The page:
CROW & SUTTON ASSOCIATES, INC., et al., Respondents, v. WELLIVER McGUIRE, INC., Appellant.
Appeal from an amended judgment of the Supreme Court (O'Shea, J.), entered July 25, 2005 in Chemung County, upon a decision of the court in favor of plaintiff Crow & Sutton Associates, Inc.
Defendant was the contractor on a project known as the Cornell University North Campus Residential Initiative. In April 2000, plaintiff Crow & Sutton Associates, Inc. (hereinafter plaintiff) subcontracted with defendant to provide certain landscaping on the project for about $241,000. The contract included a provision that permitted defendant to terminate the agreement “for its convenience” and, in October 2000, defendant used that provision to terminate the agreement. The parties were unable to agree upon the amount of compensation due to plaintiff for services rendered prior to defendant terminating the contract. Plaintiff sought $121,000 to $169,000 and defendant placed the amount owed between zero and $37,000. Following a nonjury trial, Supreme Court awarded plaintiff a little less than $75,000, plus interest. Defendant appeals.
We affirm. It is well settled that a written agreement should be enforced according to its clear terms (see Vermont Teddy Bear Co. v. 538 Madison Realty Co., 1 N.Y.3d 470, 475, 775 N.Y.S.2d 765, 807 N.E.2d 876  ). When interpreting a contract, it must be read as a whole so as to avoid undo emphasis on particular words or phrases (see South Road Assoc. v. International Bus. Machs. Corp., 4 N.Y.3d 272, 277, 793 N.Y.S.2d 835, 826 N.E.2d 806  ). A provision purporting to limit damages must be clear to be enforceable (see Rector v. Calamus Group, 17 A.D.3d 960, 961, 794 N.Y.S.2d 470 ; Davidson Metals Corp. v. Marlo Dev. Co., 238 A.D.2d 463, 464-465, 656 N.Y.S.2d 673 ; South Mall Constructors v. State of New York, 94 A.D.2d 867, 869, 463 N.Y.S.2d 581  ).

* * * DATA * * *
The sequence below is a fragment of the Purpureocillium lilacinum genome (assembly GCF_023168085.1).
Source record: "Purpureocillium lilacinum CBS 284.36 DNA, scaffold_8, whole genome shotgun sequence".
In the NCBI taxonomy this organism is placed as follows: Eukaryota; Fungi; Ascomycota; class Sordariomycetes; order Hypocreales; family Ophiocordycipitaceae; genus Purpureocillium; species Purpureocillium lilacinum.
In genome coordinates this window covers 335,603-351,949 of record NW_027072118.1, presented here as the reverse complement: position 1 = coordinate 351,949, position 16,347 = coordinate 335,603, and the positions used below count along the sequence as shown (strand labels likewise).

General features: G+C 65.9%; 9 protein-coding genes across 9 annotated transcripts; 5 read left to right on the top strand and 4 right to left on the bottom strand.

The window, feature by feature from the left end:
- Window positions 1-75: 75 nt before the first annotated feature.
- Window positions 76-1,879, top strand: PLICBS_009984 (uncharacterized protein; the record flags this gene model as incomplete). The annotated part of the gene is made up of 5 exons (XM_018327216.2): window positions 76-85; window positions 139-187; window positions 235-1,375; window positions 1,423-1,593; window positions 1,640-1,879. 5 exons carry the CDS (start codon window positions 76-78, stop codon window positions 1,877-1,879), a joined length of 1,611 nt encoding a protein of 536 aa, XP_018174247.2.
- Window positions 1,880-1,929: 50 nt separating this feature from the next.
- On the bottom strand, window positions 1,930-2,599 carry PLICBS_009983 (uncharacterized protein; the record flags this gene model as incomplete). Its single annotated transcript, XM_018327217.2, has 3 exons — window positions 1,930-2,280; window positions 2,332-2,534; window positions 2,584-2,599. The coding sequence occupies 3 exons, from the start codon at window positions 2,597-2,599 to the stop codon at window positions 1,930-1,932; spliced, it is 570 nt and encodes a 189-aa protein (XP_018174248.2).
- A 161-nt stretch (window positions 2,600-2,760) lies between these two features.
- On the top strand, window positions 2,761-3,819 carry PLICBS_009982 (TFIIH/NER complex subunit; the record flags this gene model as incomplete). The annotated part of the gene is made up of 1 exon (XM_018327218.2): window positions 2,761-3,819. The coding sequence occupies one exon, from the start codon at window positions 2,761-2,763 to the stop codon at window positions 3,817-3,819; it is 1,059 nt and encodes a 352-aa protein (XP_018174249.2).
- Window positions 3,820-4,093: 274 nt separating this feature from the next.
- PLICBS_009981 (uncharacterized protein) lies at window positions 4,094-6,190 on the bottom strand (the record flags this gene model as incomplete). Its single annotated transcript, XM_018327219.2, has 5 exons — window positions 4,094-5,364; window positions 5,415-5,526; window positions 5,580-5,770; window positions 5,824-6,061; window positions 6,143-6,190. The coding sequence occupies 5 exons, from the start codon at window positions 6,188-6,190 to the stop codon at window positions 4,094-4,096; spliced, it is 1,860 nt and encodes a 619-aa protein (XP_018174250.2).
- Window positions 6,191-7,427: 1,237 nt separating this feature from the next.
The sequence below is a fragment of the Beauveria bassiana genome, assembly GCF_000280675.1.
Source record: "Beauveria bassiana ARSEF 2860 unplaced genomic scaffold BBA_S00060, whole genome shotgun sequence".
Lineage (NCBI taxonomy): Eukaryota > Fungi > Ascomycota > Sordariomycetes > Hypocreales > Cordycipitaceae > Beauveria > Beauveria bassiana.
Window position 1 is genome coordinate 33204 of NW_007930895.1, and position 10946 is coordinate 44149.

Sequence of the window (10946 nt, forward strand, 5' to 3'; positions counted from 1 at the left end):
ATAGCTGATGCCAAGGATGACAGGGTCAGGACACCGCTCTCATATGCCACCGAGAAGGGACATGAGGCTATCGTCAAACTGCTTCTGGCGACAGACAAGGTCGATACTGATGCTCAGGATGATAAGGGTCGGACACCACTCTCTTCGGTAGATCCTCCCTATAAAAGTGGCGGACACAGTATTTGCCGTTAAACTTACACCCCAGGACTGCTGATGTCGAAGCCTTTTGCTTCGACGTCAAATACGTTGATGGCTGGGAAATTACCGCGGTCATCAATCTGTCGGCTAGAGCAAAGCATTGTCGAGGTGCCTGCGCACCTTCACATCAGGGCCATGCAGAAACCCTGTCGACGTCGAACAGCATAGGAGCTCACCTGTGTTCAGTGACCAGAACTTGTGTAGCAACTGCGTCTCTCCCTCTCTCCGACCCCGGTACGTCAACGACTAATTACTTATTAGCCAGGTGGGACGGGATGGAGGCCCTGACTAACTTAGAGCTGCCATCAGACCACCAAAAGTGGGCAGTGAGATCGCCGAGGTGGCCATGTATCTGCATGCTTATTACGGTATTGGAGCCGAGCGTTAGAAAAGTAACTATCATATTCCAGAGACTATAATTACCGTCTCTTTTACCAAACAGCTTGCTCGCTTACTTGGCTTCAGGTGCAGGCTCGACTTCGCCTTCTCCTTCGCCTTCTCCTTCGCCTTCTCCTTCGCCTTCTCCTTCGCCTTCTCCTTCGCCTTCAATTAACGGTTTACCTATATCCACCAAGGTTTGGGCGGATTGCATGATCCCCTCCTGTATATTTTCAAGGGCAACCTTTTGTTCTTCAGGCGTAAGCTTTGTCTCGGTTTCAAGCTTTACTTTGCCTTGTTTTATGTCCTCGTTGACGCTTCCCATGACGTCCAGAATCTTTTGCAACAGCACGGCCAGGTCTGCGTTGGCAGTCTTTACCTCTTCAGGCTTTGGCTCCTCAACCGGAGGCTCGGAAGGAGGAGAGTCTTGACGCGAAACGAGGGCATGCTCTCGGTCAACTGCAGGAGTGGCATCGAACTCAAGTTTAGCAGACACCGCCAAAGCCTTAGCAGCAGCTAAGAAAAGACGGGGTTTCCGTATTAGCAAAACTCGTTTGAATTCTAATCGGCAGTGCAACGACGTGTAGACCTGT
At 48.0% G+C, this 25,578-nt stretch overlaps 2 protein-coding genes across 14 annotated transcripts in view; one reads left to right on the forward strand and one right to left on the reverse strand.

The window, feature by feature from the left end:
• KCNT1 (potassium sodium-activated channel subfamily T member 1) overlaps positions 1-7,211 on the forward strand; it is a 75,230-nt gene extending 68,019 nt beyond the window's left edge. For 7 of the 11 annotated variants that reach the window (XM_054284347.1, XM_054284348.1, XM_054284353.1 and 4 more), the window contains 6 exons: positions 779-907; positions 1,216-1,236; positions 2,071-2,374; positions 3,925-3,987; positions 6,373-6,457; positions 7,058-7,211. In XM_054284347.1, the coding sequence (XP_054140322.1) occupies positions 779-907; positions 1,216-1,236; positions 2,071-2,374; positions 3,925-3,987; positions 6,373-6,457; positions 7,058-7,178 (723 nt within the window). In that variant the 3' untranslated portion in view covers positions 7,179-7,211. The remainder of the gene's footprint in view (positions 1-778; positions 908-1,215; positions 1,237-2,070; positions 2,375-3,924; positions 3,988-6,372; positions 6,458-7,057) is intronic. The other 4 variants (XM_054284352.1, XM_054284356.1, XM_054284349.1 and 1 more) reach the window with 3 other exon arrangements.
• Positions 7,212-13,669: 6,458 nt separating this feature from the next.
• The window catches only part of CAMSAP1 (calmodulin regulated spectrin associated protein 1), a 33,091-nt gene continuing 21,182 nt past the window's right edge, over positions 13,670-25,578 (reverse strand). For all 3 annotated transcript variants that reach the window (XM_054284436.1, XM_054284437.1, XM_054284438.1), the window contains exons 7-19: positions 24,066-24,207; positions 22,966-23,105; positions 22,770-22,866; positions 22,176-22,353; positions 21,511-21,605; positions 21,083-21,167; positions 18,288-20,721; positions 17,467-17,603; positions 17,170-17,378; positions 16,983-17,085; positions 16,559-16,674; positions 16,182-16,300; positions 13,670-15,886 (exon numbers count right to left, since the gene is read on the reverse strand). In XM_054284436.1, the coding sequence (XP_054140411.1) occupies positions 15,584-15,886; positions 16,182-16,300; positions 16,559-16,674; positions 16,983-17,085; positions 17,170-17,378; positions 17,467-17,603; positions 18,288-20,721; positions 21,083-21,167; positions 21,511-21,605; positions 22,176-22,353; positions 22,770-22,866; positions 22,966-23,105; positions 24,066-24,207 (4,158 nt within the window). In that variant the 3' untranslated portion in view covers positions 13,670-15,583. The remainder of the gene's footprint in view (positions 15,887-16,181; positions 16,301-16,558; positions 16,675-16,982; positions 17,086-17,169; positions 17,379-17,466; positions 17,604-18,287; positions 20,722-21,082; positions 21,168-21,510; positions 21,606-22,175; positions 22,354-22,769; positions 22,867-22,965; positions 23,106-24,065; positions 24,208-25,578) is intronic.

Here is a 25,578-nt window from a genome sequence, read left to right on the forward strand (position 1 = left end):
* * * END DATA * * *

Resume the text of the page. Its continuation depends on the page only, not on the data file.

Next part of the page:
Here, article 23 of the contract permits termination at defendant's convenience and provides that, when so terminated, the subcontractor will be paid for work performed to date as provided in article 4. Defendant focuses upon the first paragraph of article 4 in an effort to limit its damages. Article 4, however, is an 11 paragraph provision touching on a variety of issues, which, when read in its entirety, adequately supports the damages awarded herein. Plaintiff submitted extensive proof, including detailed records supporting its claim. Supreme Court's decision reflects a thorough weighing and considering of that evidence, as well as other trial evidence, and we discern no reason to deviate from the trial court's finding. The remaining issues have been considered and found unpersuasive.
ORDERED that the amended judgment is affirmed, with costs.
CARDONA, P.J., SPAIN and ROSE, JJ., concur.